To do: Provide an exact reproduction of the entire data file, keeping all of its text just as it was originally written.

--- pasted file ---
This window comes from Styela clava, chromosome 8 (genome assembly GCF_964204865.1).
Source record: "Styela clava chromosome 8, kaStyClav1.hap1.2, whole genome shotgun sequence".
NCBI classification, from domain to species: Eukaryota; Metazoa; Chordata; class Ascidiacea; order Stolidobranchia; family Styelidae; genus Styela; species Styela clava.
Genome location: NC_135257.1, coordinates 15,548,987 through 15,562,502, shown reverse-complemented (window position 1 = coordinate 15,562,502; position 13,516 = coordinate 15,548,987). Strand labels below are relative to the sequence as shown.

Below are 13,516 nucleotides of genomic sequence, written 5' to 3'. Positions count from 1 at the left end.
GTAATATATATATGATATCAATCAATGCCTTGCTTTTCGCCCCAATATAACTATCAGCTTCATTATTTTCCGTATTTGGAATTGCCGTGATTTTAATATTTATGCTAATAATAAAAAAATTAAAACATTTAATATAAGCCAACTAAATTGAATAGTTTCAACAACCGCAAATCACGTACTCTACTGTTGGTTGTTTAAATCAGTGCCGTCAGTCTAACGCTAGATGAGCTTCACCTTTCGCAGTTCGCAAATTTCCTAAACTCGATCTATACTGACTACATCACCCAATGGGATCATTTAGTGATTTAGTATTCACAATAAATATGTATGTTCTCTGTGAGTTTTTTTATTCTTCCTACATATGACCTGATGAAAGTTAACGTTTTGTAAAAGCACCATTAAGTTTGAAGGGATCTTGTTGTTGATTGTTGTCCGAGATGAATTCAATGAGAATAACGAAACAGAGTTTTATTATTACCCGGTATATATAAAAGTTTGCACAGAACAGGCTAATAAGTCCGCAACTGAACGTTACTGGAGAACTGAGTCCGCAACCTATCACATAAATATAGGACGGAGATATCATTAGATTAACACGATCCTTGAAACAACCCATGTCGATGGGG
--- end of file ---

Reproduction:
This window comes from Styela clava, chromosome 8 (genome assembly GCF_964204865.1).
Source record: "Styela clava chromosome 8, kaStyClav1.hap1.2, whole genome shotgun sequence".
NCBI classification, from domain to species: Eukaryota; Metazoa; Chordata; class Ascidiacea; order Stolidobranchia; family Styelidae; genus Styela; species Styela clava.
Genome location: NC_135257.1, coordinates 15,548,987 through 15,562,502, shown reverse-complemented (window position 1 = coordinate 15,562,502; position 13,516 = coordinate 15,548,987). Strand labels below are relative to the sequence as shown.

Below are 13,516 nucleotides of genomic sequence, written 5' to 3'. Positions count from 1 at the left end.
GTAATATATATATGATATCAATCAATGCCTTGCTTTTCGCCCCAATATAACTATCAGCTTCATTATTTTCCGTATTTGGAATTGCCGTGATTTTAATATTTATGCTAATAATAAAAAAATTAAAACATTTAATATAAGCCAACTAAATTGAATAGTTTCAACAACCGCAAATCACGTACTCTACTGTTGGTTGTTTAAATCAGTGCCGTCAGTCTAACGCTAGATGAGCTTCACCTTTCGCAGTTCGCAAATTTCCTAAACTCGATCTATACTGACTACATCACCCAATGGGATCATTTAGTGATTTAGTATTCACAATAAATATGTATGTTCTCTGTGAGTTTTTTTATTCTTCCTACATATGACCTGATGAAAGTTAACGTTTTGTAAAAGCACCATTAAGTTTGAAGGGATCTTGTTGTTGATTGTTGTCCGAGATGAATTCAATGAGAATAACGAAACAGAGTTTTATTATTACCCGGTATATATAAAAGTTTGCACAGAACAGGCTAATAAGTCCGCAACTGAACGTTACTGGAGAACTGAGTCCGCAACCTATCACATAAATATAGGACGGAGATATCATTAGATTAACACGATCCTTGAAACAACCCATGTCGATGGGG